Sonic has been quiet because my system and room, thanks to Mr Green’s products and methods, have created a very nice playback environment for reproduction of musick and speech. Such is the sound I am getting that there is nothing more to do (for now) but listen.

A happy state indeed!

Sonic found this article on a Field Coil Controlled Unipivot Tonearm…costing Euro25,700!

Have a look:


Bernd Hemmen writes: "We always were fascinated by the simplicity and purity of the unipivot bearing design. The classic unipivot tonearm can sound quite good but has some serious drawbacks. First of all, we never could get used to the handling of the wobbling arm wand. This makes everyday use very unpleasant. A classic unipivot tonearm has also an unfavorable ratio of tonearm balance and bearing point. The center of gravity of the tonearm is much deeper than the bearing point and that leads to a high moment of inertia. Another, often overlooked point is the fact, that all the energy from the tonearm is derived at this tiny point into the tonearm base. The energy that a cartridge transfers into the arm wand when playing an LP is enormous and the energy transfer at the bearing point is very critical. Besides that, the unipivot tonearm has the tendency for torsional movement when playing warped records.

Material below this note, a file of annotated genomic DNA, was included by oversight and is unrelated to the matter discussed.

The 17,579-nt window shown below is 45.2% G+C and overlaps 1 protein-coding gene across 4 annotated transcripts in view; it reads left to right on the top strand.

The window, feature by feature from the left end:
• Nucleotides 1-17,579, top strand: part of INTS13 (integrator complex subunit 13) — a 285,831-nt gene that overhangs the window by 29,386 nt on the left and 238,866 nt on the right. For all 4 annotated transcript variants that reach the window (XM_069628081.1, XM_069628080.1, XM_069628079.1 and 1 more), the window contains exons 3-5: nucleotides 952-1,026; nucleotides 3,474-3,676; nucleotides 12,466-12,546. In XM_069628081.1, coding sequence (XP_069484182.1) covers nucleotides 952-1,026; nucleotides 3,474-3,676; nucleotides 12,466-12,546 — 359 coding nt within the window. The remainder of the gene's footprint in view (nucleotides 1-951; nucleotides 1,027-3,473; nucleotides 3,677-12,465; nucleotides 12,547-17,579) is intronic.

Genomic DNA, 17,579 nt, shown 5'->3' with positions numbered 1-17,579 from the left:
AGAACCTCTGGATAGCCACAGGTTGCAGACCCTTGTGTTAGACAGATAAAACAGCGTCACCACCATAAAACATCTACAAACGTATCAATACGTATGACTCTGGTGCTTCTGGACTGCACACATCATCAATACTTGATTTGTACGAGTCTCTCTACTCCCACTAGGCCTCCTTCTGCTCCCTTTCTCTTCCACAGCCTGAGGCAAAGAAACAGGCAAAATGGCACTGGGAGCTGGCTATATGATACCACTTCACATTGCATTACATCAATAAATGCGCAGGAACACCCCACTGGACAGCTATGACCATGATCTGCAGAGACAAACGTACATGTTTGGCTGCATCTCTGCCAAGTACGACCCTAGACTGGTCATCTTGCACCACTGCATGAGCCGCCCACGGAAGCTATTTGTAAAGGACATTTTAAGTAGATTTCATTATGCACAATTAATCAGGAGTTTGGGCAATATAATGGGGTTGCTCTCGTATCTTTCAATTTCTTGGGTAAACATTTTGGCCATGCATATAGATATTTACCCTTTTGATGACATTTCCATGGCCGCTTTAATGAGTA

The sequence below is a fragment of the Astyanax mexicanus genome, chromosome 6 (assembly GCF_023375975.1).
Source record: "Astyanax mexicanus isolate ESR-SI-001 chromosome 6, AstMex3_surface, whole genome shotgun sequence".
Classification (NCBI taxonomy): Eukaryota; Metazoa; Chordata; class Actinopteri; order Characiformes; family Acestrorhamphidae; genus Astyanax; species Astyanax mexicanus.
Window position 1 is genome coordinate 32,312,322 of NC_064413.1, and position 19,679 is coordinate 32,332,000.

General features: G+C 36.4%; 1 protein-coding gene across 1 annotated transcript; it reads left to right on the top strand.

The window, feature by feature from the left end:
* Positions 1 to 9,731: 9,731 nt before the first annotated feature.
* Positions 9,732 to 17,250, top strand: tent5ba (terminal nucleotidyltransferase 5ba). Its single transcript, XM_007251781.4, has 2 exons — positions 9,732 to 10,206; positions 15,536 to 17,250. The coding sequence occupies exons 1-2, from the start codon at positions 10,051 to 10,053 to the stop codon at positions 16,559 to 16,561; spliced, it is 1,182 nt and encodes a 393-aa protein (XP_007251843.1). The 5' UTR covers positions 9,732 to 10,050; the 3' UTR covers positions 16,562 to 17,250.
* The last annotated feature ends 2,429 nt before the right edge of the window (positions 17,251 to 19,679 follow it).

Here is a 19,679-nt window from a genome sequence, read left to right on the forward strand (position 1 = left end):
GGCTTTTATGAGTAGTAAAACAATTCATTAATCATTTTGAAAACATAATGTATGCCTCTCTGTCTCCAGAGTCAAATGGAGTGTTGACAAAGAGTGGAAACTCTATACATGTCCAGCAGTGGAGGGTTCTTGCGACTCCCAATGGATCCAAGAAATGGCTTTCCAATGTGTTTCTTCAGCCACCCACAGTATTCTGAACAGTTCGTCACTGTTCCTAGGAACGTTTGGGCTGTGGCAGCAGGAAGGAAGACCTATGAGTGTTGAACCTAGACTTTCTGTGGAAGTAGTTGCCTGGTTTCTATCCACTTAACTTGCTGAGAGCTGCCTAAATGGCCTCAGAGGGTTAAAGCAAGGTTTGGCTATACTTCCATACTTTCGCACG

Our first design, which achieved the solution of these weaknesses, is the Reference Tonearm, a completely customized design. Strictly speaking, however, it is not a true unipivot tonearm, since there is a second bearing point, against which the arm is leaning.